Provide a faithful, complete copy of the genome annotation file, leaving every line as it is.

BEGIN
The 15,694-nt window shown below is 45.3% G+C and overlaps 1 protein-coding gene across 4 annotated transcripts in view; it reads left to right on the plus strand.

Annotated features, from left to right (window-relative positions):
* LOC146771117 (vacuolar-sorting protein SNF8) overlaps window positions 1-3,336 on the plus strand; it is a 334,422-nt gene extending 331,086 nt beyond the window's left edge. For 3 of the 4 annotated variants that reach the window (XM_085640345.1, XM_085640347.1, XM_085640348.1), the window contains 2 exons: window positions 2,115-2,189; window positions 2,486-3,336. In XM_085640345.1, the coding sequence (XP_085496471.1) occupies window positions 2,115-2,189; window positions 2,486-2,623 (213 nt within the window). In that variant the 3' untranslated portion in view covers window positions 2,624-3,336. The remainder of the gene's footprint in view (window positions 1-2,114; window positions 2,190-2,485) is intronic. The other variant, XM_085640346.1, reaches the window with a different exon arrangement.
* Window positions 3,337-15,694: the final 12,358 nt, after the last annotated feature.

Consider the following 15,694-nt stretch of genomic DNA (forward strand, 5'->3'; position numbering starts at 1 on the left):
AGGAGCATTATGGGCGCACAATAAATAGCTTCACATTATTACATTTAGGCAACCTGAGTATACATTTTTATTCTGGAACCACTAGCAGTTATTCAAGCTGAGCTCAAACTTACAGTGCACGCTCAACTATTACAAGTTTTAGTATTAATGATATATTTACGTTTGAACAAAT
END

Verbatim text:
The 15,694-nt window shown below is 45.3% G+C and overlaps 1 protein-coding gene across 4 annotated transcripts in view; it reads left to right on the plus strand.

Annotated features, from left to right (window-relative positions):
* LOC146771117 (vacuolar-sorting protein SNF8) overlaps window positions 1-3,336 on the plus strand; it is a 334,422-nt gene extending 331,086 nt beyond the window's left edge. For 3 of the 4 annotated variants that reach the window (XM_085640345.1, XM_085640347.1, XM_085640348.1), the window contains 2 exons: window positions 2,115-2,189; window positions 2,486-3,336. In XM_085640345.1, the coding sequence (XP_085496471.1) occupies window positions 2,115-2,189; window positions 2,486-2,623 (213 nt within the window). In that variant the 3' untranslated portion in view covers window positions 2,624-3,336. The remainder of the gene's footprint in view (window positions 1-2,114; window positions 2,190-2,485) is intronic. The other variant, XM_085640346.1, reaches the window with a different exon arrangement.
* Window positions 3,337-15,694: the final 12,358 nt, after the last annotated feature.

Consider the following 15,694-nt stretch of genomic DNA (forward strand, 5'->3'; position numbering starts at 1 on the left):
AGGAGCATTATGGGCGCACAATAAATAGCTTCACATTATTACATTTAGGCAACCTGAGTATACATTTTTATTCTGGAACCACTAGCAGTTATTCAAGCTGAGCTCAAACTTACAGTGCACGCTCAACTATTACAAGTTTTAGTATTAATGATATATTTACGTTTGAACAAAT